Private support keeps student in class, on field
Kyle Avaloy knew he wanted to go to college, but he also knew that affording it would be a challenge.
Avaloy, a senior offensive lineman on Illinois State’s football team, is the recipient of the James R. Tague Endowed Scholarship. The Tague Scholarship, along with Avaloy’s athletic ability, turned possibility into reality.
“It’s a huge blessing for me,” Avaloy said. “It’s always hard to find money for school. I feel lucky and fortunate to have a chance to get my education paid for. It’s a dream of every kid.”
The scholarship was established in 2015 through the generosity of the Tague family to honor Jim’s memory. One of his loves was Illinois State, which in 1990 inducted him into the Athletics Percy Family Hall of Fame for his football achievements. A 1959 graduate, he remained a loyal Redbird supporter all his life.
The scholarship is awarded to a student-athlete in good standing who has shown a high level of integrity and morality, is in the final year of athletic eligibility, and is on schedule to graduate.
“Scholarships like the James R. Tague Endowed Scholarship are crucial to helping students with financial needs have access to higher education,” Athletics Director Larry Lyons said. “They’re also crucial in helping the University attract and retain talented students.”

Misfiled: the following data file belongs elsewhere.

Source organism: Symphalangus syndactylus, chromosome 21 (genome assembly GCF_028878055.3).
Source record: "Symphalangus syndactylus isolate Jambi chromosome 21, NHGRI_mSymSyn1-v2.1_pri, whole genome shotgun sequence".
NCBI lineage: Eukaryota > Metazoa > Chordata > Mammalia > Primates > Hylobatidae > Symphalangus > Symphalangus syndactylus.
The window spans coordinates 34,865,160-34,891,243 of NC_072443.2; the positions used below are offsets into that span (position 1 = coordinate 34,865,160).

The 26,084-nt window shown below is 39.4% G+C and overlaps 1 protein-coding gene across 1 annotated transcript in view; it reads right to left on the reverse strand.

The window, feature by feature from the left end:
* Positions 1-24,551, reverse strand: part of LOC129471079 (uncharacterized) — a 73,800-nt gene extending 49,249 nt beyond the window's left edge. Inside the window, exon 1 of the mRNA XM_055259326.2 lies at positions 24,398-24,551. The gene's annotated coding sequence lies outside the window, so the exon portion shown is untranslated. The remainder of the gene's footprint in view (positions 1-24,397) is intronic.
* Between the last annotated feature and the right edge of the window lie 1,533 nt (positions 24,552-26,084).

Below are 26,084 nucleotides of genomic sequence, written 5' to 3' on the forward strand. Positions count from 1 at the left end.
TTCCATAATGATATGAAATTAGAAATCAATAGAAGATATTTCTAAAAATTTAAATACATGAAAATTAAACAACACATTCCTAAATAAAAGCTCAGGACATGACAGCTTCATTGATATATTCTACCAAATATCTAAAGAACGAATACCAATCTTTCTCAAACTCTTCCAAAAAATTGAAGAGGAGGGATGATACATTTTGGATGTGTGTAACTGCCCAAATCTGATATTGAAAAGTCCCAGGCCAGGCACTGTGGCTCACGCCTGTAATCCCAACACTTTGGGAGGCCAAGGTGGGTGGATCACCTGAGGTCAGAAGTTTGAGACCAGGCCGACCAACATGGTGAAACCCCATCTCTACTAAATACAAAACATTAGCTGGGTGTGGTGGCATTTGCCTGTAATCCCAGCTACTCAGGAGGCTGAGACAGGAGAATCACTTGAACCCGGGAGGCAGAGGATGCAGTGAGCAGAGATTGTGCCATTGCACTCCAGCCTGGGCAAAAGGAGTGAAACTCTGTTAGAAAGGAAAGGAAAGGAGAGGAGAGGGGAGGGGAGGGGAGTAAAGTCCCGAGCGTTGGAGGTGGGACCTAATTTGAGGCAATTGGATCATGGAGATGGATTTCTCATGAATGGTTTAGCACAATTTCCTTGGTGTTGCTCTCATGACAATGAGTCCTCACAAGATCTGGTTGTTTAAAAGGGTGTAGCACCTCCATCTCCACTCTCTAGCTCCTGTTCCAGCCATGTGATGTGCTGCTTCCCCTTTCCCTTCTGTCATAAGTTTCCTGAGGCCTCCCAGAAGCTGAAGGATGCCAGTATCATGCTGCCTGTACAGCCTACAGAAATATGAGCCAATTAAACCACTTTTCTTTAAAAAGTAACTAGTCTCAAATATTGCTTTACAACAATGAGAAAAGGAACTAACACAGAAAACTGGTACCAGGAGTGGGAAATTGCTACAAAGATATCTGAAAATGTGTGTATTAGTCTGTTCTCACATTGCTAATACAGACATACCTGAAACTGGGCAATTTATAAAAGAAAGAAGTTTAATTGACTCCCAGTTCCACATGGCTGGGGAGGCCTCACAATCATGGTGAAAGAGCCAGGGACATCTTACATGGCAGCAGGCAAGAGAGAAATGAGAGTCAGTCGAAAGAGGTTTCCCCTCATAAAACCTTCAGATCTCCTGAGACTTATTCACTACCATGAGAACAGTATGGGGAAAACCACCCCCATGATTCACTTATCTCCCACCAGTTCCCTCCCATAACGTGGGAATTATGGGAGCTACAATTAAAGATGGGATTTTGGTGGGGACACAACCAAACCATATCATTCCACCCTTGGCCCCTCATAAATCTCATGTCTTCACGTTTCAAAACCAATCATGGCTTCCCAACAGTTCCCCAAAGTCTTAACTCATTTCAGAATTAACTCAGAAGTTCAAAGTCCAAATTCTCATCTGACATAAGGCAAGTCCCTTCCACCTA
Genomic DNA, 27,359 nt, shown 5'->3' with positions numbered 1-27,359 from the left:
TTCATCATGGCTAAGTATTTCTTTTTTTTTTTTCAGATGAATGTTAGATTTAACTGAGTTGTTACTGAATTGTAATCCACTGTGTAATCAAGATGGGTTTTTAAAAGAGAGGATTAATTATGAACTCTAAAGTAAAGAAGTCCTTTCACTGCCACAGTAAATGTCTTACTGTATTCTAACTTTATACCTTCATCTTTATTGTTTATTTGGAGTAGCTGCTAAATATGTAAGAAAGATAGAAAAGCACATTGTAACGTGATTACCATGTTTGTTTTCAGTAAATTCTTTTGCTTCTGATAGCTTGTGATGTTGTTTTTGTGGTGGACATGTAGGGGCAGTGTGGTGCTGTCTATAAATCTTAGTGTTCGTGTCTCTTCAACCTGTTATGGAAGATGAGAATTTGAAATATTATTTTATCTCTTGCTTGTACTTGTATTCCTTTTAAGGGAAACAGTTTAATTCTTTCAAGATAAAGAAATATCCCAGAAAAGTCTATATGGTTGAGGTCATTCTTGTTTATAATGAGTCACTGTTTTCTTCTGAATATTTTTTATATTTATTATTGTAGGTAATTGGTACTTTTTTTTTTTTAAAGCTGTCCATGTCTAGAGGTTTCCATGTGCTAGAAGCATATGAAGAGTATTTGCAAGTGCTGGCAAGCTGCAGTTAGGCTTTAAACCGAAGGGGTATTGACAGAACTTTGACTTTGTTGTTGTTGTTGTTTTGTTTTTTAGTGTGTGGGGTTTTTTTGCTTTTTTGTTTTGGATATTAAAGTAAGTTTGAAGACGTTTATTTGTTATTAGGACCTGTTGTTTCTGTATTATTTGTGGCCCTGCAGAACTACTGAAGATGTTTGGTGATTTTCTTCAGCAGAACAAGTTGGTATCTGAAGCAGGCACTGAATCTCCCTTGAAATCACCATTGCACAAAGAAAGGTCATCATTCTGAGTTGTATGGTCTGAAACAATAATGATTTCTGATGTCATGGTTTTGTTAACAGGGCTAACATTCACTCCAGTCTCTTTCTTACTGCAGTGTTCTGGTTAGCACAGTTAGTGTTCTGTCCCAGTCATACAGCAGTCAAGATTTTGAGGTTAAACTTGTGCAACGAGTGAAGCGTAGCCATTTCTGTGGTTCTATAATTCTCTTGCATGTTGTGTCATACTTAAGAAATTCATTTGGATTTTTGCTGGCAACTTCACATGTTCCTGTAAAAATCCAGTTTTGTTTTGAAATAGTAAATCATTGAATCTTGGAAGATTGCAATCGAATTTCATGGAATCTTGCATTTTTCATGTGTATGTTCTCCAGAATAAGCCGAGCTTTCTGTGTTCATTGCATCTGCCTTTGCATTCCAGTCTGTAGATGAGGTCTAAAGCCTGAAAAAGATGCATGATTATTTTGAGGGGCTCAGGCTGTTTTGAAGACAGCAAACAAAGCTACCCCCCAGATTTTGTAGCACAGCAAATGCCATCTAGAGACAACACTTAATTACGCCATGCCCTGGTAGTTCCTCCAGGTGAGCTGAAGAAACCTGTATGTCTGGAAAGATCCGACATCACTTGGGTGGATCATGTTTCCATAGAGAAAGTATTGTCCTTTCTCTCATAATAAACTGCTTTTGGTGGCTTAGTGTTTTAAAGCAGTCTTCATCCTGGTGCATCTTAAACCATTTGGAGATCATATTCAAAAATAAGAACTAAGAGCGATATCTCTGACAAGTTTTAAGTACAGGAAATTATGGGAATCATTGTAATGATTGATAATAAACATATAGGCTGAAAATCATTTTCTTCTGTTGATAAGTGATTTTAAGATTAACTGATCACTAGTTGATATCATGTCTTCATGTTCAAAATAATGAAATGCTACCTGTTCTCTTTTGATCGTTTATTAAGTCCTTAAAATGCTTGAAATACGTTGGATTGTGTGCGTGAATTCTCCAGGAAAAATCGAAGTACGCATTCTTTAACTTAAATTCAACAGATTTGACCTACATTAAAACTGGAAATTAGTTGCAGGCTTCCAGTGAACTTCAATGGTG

Avaloy, from Lombard, is determined to excel as a student and athlete. He credits his mother, Stephanie, for his work ethic.
“She works hard every day, and she made a lot of sacrifices for me and my sister to be in this situation where we can go to school every day,” he said. “She’s mother of the year every year.”
She and the rest of the family members are excited for Avaloy’s opportunity. He feels a sense of duty to excel and be a strong role model.
“I have a little sister, Cheyenne, who will be 16 soon, and she kind of looks up to me,” he said. “So I kind of try to give her a positive vibe and set an example for her.”
Avaloy, wearing his No. 77 jersey, has started every game at left guard for the last two seasons. Standing 6-5 and weighing 320 pounds, it’s natural to dream of a potential future in the NFL. He knows he needs to complete his degree in sports management for the long run.
“If I can make it on the next level, that’s great if it works out, but I’ll be ready by having my education,” Avaloy said.
Jim Tague, a pretty good Redbird football player from another era, along with his family, would be happy to hear that.